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dc.contributor.authorBrijnath, Bianca
dc.contributor.authorManderson, L.
dc.identifier.citationBrijnath, B. and Manderson, L. 2011. Appropriation and Dementia in India. Culture, Medicine and Psychiatry. 35 (4): pp. 501-518.

Biomedical technologies like MRI scans offer a way for carers and people with dementia to 'see' pathology, as a means to reorient their perceptions of the body and functionality. Through interpretive and syncretic processes, the MRI and the diagnosis of dementia facilitate the incorporation of the clinical category 'dementia' into social understandings of illness and care in India. Complex shifts occur as families and providers move from socio-cultural explanations of disruption to bio-social etiologies of the disease 'dementia' and then to socio-ecological frameworks of causality. Both the biomedicalisation of illness and the localisation of illness occur as the clinical category 'dementia' is folded into local understandings of illness and care. Through elucidating how the dialectic between biomedical and local knowledge is operationalized, we offer insights into how dementia is absorbed and appropriated into Indian cultural contexts. © 2011 Springer Science+Business Media, LLC.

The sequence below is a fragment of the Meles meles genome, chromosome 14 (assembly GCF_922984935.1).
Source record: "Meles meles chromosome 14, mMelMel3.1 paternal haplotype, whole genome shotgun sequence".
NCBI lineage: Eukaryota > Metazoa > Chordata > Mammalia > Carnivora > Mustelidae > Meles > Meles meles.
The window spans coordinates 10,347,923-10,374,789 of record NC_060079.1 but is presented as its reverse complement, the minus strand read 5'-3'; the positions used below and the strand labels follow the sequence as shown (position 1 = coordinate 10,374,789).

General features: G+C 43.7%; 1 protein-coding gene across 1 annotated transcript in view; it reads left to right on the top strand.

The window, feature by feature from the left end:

dc.titleAppropriation and Dementia in India
dc.typeJournal Article
dcterms.source.titleCulture, Medicine and Psychiatry
curtin.departmentSchool of Occupational Therapy and Social Work
curtin.accessStatusFulltext not available

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